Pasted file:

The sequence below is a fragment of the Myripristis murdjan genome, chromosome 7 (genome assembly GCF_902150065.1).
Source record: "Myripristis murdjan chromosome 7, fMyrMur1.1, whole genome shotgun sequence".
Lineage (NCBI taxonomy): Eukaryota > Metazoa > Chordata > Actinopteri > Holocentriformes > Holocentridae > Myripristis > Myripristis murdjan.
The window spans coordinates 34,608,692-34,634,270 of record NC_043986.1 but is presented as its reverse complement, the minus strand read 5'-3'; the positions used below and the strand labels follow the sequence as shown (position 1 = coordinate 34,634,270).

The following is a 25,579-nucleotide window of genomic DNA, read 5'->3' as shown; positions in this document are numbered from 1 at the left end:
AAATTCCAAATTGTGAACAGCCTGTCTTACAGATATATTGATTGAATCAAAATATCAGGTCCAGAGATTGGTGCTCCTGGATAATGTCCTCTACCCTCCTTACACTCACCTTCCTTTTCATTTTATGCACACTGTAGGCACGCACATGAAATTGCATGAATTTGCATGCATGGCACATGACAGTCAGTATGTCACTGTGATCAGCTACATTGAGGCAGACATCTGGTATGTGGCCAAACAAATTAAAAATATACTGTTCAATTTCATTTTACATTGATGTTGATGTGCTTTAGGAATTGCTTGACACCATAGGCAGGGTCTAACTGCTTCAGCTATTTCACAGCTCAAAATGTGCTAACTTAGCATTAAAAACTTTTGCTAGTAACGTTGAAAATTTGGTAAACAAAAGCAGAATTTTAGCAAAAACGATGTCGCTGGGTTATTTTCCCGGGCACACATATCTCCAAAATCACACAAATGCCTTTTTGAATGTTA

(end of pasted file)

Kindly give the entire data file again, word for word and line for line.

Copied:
The sequence below is a fragment of the Myripristis murdjan genome, chromosome 7 (genome assembly GCF_902150065.1).
Source record: "Myripristis murdjan chromosome 7, fMyrMur1.1, whole genome shotgun sequence".
Lineage (NCBI taxonomy): Eukaryota > Metazoa > Chordata > Actinopteri > Holocentriformes > Holocentridae > Myripristis > Myripristis murdjan.
The window spans coordinates 34,608,692-34,634,270 of record NC_043986.1 but is presented as its reverse complement, the minus strand read 5'-3'; the positions used below and the strand labels follow the sequence as shown (position 1 = coordinate 34,634,270).

The following is a 25,579-nucleotide window of genomic DNA, read 5'->3' as shown; positions in this document are numbered from 1 at the left end:
AAATTCCAAATTGTGAACAGCCTGTCTTACAGATATATTGATTGAATCAAAATATCAGGTCCAGAGATTGGTGCTCCTGGATAATGTCCTCTACCCTCCTTACACTCACCTTCCTTTTCATTTTATGCACACTGTAGGCACGCACATGAAATTGCATGAATTTGCATGCATGGCACATGACAGTCAGTATGTCACTGTGATCAGCTACATTGAGGCAGACATCTGGTATGTGGCCAAACAAATTAAAAATATACTGTTCAATTTCATTTTACATTGATGTTGATGTGCTTTAGGAATTGCTTGACACCATAGGCAGGGTCTAACTGCTTCAGCTATTTCACAGCTCAAAATGTGCTAACTTAGCATTAAAAACTTTTGCTAGTAACGTTGAAAATTTGGTAAACAAAAGCAGAATTTTAGCAAAAACGATGTCGCTGGGTTATTTTCCCGGGCACACATATCTCCAAAATCACACAAATGCCTTTTTGAATGTTA